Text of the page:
BY BONNIE MODIAKGOTLA
The closure of the BCL mine has led to youth funded projects collapsing, with the remaining start-ups struggling to meet loan repayments, revealed government on Tuesday.
Philip Makgalemele, junior minister at Youth Empowerment, Sport and Culture Development (MYSEC), told parliament that since the inception of the Youth Development Fund (YDF) in 2009, the government has spent P11.5 million on 122 youth-owned start-ups. The funded projects spans agriculture, services and manufacturing.
According to the junior minister, close to 30 percent of the funded projects have collapsed, while some are struggling to repay their loans. The YDF finances youth-owned start-ups up to P100, 000, with only half of the money repayable as a loan at favourable terms – which sometimes does not include interest.
From the P11.5 million disbursed to Selebi Phikwe start-ups, about P5.8 million was issued as loans. Makgalemele disclosed that they have only managed to collect P186, 580 in the last ten years, leaving about P3.9 million as arrears. However, he explained that not all is bad debts as some businesses are still in the grace period where they are not required to service their loan obligations.
Makgalemele has blamed the dismal payments collection on several factors, including poor monitoring, shady business practices, tough operating environment made worse by closure of the BCL mine in 2016.
The monitoring tool that YDF uses does not give adequate data in terms of profitability of projects but rather an indication of whether business is operating or not, as well as number of employees, value of assets, cash statements, inventory, production capacity level and sales revenue for the project which does not necessarily amount to profit, the minister said.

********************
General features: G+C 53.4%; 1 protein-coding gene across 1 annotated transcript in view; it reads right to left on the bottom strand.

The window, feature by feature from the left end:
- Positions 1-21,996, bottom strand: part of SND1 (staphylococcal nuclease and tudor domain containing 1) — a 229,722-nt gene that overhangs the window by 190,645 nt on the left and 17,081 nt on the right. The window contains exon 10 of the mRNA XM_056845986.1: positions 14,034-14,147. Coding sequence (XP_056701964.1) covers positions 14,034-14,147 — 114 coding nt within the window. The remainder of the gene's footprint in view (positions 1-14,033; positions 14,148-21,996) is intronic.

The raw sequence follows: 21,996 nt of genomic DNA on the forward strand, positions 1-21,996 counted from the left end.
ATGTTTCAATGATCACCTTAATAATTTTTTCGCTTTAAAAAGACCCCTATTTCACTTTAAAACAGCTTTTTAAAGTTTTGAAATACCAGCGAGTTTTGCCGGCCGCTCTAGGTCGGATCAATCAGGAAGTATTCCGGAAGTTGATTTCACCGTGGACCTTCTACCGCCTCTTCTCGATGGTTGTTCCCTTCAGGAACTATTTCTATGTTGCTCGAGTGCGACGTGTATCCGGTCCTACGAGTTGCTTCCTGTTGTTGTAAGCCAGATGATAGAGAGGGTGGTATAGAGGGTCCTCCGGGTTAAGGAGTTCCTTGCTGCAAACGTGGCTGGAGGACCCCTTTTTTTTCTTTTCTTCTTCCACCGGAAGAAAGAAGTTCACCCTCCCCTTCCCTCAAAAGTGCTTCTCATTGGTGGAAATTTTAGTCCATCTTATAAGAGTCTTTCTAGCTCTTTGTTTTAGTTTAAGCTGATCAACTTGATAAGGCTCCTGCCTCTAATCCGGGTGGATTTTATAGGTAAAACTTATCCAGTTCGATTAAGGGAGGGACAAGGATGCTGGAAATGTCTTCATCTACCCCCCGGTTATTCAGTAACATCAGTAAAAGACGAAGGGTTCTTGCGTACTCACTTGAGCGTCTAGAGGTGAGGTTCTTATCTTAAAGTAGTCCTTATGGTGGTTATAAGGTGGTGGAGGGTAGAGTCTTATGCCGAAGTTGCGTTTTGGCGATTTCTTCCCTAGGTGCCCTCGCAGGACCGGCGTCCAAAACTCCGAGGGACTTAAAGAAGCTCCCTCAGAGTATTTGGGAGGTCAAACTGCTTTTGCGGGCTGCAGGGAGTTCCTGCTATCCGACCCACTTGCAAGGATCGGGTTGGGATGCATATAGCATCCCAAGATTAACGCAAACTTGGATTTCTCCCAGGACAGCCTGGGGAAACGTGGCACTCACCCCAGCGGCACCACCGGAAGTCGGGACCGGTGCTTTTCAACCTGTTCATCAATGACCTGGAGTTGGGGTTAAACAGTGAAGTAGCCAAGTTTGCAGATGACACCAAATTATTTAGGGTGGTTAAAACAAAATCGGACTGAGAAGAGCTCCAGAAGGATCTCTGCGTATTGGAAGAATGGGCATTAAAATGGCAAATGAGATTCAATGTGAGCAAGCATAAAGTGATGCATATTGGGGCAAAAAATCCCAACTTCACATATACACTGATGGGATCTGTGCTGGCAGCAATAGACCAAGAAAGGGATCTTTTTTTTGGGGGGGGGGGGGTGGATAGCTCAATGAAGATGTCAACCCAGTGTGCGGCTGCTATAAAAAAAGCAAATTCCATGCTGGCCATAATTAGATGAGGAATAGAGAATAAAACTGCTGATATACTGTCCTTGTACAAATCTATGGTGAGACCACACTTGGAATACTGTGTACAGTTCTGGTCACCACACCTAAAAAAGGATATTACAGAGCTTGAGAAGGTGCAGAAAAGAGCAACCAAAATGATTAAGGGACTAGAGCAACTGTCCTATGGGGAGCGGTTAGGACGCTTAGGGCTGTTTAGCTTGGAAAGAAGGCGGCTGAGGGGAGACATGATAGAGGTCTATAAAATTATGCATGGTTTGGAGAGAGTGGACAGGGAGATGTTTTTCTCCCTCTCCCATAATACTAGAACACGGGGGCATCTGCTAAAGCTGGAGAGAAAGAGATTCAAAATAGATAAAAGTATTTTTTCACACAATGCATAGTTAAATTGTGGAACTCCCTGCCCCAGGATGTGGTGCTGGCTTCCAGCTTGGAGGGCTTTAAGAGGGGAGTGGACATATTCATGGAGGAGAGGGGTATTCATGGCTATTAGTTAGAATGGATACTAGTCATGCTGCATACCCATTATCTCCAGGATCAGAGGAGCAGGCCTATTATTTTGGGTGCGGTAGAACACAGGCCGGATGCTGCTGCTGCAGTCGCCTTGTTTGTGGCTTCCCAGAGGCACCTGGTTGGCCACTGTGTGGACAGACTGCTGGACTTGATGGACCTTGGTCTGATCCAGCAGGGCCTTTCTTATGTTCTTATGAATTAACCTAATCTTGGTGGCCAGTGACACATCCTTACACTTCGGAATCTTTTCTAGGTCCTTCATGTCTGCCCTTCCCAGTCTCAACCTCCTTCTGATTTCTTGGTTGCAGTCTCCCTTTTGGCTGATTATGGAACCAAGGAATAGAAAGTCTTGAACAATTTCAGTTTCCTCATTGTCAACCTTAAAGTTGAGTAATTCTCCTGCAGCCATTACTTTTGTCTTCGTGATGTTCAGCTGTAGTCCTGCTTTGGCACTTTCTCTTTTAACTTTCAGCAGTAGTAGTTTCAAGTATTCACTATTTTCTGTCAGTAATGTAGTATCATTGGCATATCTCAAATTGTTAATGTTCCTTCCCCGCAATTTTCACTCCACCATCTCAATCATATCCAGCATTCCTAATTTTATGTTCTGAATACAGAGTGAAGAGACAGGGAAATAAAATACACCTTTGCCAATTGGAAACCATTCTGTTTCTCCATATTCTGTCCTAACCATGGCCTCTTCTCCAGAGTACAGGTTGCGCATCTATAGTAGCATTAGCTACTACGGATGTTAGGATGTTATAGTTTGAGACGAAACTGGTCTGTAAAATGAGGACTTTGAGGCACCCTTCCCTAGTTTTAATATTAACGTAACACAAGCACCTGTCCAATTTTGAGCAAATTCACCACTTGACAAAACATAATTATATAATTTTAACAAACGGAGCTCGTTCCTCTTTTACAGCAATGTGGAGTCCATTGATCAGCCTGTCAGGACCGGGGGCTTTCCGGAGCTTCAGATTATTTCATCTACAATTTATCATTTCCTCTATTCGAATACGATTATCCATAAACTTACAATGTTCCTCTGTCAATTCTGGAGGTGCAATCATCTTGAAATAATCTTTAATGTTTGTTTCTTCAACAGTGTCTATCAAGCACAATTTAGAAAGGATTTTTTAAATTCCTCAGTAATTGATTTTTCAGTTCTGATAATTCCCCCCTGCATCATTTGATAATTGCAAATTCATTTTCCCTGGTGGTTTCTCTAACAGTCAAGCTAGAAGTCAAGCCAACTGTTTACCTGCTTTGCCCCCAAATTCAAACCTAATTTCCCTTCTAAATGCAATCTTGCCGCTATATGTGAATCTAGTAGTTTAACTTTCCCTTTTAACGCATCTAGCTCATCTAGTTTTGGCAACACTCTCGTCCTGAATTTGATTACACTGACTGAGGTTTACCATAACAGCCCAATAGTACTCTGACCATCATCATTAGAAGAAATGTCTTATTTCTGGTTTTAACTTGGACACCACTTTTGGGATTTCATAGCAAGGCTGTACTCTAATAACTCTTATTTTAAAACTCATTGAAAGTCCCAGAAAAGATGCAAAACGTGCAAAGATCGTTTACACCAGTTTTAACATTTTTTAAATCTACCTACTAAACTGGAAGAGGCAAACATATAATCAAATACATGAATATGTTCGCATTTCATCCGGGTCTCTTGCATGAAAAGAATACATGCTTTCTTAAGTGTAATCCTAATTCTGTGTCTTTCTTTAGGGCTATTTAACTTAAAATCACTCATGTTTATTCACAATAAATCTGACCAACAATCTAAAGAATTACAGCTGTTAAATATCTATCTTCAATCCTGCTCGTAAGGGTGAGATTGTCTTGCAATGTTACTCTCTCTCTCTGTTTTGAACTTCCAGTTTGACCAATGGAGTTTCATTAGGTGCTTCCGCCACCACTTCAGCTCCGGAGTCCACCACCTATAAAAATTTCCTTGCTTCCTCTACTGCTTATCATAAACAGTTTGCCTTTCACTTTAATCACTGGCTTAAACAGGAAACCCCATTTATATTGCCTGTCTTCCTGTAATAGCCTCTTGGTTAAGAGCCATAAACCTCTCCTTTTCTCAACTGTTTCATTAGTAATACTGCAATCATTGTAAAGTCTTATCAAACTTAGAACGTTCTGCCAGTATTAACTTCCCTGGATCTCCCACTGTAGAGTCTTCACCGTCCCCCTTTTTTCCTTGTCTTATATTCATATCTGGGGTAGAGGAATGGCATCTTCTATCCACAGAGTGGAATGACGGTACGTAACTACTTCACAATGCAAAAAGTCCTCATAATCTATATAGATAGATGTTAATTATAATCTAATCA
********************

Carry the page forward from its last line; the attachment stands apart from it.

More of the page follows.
“However, the tool is currently being modified to allow us to have more detailed information on the operational efficiency and profitability of the funded business.”
The minister told parliament that the abrupt closure of BCL mine, which was the heartbeat of Selebi Phikwe economy, resulted in a reduced and tight market base, affecting the youth funded businesses. There has been concerted efforts to revive Phikwe’s economy following the closure of the mine but most of the efforts are yet to prove fruitful.
Meanwhile, Makgalemele says the ministry is working on a set of strategies to make the YDF effective following strings of failed projects and soaring debts. In November 2018, Kago Ramokate, permanent secretary at MYSEC, told the Parliamentary Accounts Committee (PAC) that YDF has failed to collect around P400 million from the beneficiaries who received funding. He said that while their collection target is P6 million per year, they have only recovered P2.8 million as loan repayments.
Part of the YDF revamp includes continuous monitoring and capacity building of funded businesses, provision of mentoring and coaching to beneficiaries through collaboration with other stakeholders such as Local Enterprises Authority (LEA) and United Nations Development Programme (UNDP).
Makgalemele said they are going to prioritise funding of consortiums and youth cooperatives in identified sectors of the economy that have high potential for job creation and sustainability. Moreover, he said the development and implementation of YDF loan collection strategy is almost complete.
“My ministry is currently working with the United Nations Development Programme (UNDP) to conduct a holistic review of the Youth Development Fund programme with a view to make it more effective and I trust that we shall benefit from the feedback,” said Makgalemele.